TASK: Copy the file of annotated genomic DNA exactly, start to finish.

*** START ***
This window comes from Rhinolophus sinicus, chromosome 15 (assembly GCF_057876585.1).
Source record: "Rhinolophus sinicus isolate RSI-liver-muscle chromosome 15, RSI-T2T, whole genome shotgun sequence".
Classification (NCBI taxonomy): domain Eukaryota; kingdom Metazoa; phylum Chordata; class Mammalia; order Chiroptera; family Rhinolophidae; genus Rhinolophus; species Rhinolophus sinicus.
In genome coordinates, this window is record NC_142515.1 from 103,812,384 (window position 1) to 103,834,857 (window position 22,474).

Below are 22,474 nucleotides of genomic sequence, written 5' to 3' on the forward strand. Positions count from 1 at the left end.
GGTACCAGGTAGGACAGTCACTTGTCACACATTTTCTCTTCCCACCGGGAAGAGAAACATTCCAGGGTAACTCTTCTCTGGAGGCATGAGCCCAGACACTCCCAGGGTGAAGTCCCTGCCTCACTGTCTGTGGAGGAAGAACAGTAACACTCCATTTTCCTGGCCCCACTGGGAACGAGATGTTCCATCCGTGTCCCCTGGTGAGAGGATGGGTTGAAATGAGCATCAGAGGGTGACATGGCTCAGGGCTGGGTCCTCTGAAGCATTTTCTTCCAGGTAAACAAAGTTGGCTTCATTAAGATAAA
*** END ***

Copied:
This window comes from Rhinolophus sinicus, chromosome 15 (assembly GCF_057876585.1).
Source record: "Rhinolophus sinicus isolate RSI-liver-muscle chromosome 15, RSI-T2T, whole genome shotgun sequence".
Classification (NCBI taxonomy): domain Eukaryota; kingdom Metazoa; phylum Chordata; class Mammalia; order Chiroptera; family Rhinolophidae; genus Rhinolophus; species Rhinolophus sinicus.
In genome coordinates, this window is record NC_142515.1 from 103,812,384 (window position 1) to 103,834,857 (window position 22,474).

Below are 22,474 nucleotides of genomic sequence, written 5' to 3' on the forward strand. Positions count from 1 at the left end.
GGTACCAGGTAGGACAGTCACTTGTCACACATTTTCTCTTCCCACCGGGAAGAGAAACATTCCAGGGTAACTCTTCTCTGGAGGCATGAGCCCAGACACTCCCAGGGTGAAGTCCCTGCCTCACTGTCTGTGGAGGAAGAACAGTAACACTCCATTTTCCTGGCCCCACTGGGAACGAGATGTTCCATCCGTGTCCCCTGGTGAGAGGATGGGTTGAAATGAGCATCAGAGGGTGACATGGCTCAGGGCTGGGTCCTCTGAAGCATTTTCTTCCAGGTAAACAAAGTTGGCTTCATTAAGATAAA